Reasonable amount of time to learn CW for a working adult

Discussion in 'Straight Keys - CW Enthusiasts' started by WA7ANT, Oct 15, 2017.

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  1. WA7ANT

    WA7ANT Ham Member QRZ Page

    Many folks enter the amateur radio hobby after becoming adults, which means they typically have jobs, families, and other responsibilities which limits the time they can spend learning/practicing CW. I'm curious to know from others who have learned CW as working adults--how long did it take you to learn it well enough in order to competently carry on a QSO? Did you have a set schedule for practicing, or did you just practice whenever you could find time?
     
  2. M0LEP

    M0LEP Ham Member QRZ Page

    This is a question quite like "How long is a piece of string?"

    I gather an average person can probably get to a "first QSO" inside a few months, if they put 20-30 minutes every day into the learning...

    ...but we're not all average, and some of us will take quite a bit longer, while a few will be lucky, and only take a few weeks...

    A set schedule may make the "every day" bit easier to manage, but the "every day" bit is far more important than the set schedule.

    Good luck.
     
    K9ASE likes this.
  3. WB2WIK

    WB2WIK Platinum Subscriber Platinum Subscriber QRZ Page

    It can take a lifetime to learn "CW," but that's a mode.

    I suspect you mean "to learn Morse code," which isn't a mode, it's a language.:)

    If you wanted to learn a foreign language, how long would it take you to learn 40 words? That's basically what Morse is: 26 alpha characters, 10 numerals, and four punctuation marks (there are many more than that, but learning four is good enough to get started).

    I've taught many code classes, back when code was a licensing requirement. We had kids, teens, and many adults including some over 60 years old and they all learned just fine in a few weeks. I think there are some tricks.

    One trick is to learn not just by "listening." Listening may work for some, but it takes a long time and isn't so productive. In "class," I had everyone "sending" on the first day. Sending (yeah, using a key) helps develop everything, just as with learning a foreign language "speaking" helps as much or more than "listening" to it. I'd say, "more."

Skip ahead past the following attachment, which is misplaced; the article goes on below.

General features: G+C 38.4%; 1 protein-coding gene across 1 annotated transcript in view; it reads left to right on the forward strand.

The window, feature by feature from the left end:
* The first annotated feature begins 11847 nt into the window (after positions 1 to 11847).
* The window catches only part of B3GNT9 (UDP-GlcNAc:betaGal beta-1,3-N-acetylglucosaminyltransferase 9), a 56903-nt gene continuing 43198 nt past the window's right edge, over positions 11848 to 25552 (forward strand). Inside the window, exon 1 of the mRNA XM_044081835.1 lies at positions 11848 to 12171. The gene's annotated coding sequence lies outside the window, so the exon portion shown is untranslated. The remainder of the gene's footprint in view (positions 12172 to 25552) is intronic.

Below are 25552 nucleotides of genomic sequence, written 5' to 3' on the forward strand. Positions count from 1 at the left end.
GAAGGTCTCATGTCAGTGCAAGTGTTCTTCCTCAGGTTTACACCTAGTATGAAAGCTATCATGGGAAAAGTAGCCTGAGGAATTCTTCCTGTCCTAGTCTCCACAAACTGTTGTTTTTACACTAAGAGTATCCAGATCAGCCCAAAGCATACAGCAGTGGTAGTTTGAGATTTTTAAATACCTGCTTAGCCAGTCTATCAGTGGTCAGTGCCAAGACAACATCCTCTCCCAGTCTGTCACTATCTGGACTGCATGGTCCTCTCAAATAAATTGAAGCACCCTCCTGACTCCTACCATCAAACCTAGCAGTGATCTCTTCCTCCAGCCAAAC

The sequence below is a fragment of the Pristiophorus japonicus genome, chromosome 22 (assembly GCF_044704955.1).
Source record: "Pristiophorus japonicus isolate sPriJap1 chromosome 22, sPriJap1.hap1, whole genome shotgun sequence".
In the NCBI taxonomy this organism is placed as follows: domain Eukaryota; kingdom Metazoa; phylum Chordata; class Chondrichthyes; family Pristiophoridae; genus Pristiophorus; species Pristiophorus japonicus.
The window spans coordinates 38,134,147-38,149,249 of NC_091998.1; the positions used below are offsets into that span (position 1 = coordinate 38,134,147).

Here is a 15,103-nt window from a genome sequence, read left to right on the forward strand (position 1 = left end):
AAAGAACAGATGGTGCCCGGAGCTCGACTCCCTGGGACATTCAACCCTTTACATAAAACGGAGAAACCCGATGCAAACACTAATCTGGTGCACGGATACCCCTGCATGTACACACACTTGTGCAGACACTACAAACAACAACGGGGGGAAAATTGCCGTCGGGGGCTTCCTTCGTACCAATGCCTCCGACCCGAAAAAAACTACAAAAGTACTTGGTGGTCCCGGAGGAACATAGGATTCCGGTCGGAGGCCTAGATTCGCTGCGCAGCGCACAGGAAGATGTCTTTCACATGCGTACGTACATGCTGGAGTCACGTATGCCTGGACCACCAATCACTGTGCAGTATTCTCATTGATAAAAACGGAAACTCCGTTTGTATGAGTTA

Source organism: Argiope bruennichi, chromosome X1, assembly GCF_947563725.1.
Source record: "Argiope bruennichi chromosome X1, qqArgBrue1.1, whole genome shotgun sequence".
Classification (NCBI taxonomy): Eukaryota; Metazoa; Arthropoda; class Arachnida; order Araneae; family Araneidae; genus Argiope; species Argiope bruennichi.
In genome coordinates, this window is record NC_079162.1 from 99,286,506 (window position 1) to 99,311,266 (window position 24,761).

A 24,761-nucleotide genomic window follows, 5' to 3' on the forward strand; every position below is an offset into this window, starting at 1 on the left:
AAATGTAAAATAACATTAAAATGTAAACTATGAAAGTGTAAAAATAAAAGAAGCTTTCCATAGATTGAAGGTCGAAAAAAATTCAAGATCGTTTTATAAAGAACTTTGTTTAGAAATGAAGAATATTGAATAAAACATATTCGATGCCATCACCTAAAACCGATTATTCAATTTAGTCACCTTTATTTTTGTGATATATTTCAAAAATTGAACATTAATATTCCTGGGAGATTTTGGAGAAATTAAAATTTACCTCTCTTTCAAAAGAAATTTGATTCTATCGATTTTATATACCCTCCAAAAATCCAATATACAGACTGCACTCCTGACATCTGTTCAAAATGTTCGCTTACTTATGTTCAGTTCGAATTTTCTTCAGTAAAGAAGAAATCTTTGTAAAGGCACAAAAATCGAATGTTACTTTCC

That's why new code "learners" can listen to tapes, CDs, computer programs or on-air transmissions for months and never really learn the code. When they start sending it, they learn faster and better.

    I've always found "working in pairs," with two students, works best. One "sends" (using a key and a practice oscillator) to the other one for a couple of minutes, then they switch and the other one sends. We'd do this in class from Day #1.

    Nobody took more than three weeks of classes, three times a week for an hour, to learn the code well enough to get on the air and start making contacts. Even one 75 year-old.
     
    WB5YUZ, KD8EDC and K9ASE like this.
  4. N8AFT

    N8AFT Subscriber QRZ Page

    Every one is different, some take to it rapidly and others like I had to struggle with it for over a year.
    Listen to Morse as often as time would permit.
    I'm a guy who doesn't listen to broadcast radio or TV much at all. Maybe I had more time to devote.
    I play W1AW code practice archives looped @ 18 or 20wpm on my work comp as bkgnd music.
    I don't know anyone does not do some sort of practice, besides on air, to keep sharp.
     
    W4KYR likes this.
  5. US7IGN

    US7IGN Ham Member QRZ Page

    I tried many times to learn the telegraph and I did not succeed. But this site https://lcwo.net/en/welcome helped me and I already forgot how to SSB =)
    It tooks me about 30-60 minetes per day and 6 mounth to make first CW QSO
     
  6. N3HEE

    N3HEE Ham Member QRZ Page

    I strongly second the advice of WB2WIK.
     
    KD8EDC likes this.
  7. M0LEP

    M0LEP Ham Member QRZ Page

    Out of curiosity, at about what sorts of speeds would they have made those first QSOs?
     
  8. K9ASE

    K9ASE XML Subscriber QRZ Page

    I've been using Morse code trainer and taking a class called CW academy for about a month now.
    I could probably stumble through a QSO now, but I'm waiting till I can copy a little better and have had a few practice OSO's before I hit the air.
     
  9. WB2WIK

    WB2WIK Platinum Subscriber Platinum Subscriber QRZ Page

    In the 10-13 wpm range, usually.

    We started out with the first letter at that speed and never used any slower speeds, it tends to make the mind wander between characters when they're too far apart.

    But we also started right out (Lesson #1) sending and receiving some "words," so all students started recognizing words right away. Words have to be really simple when you only know part of the alphabet, but stuff like I AM NEW and U SEE ME and stuff like that are covered in the first lesson.
     
    US7IGN likes this.
  10. M0LEP

    M0LEP Ham Member QRZ Page

    Thanks. I've talked to a number of folk who went through maritime wireless operator training, and they usually talk of having an hour or so of Morse training every day, and of getting to 20-25wpm in about six months. That would, of course, have been to a rather more rigorous standard than amateur radio needs.

    I'm also now even more sure that the main reason many folk these days struggle to learn Morse is that there's almost no person-to-person Morse teaching available, so folk are left to learn what they can from computer programs, CDs, or tapes.
     

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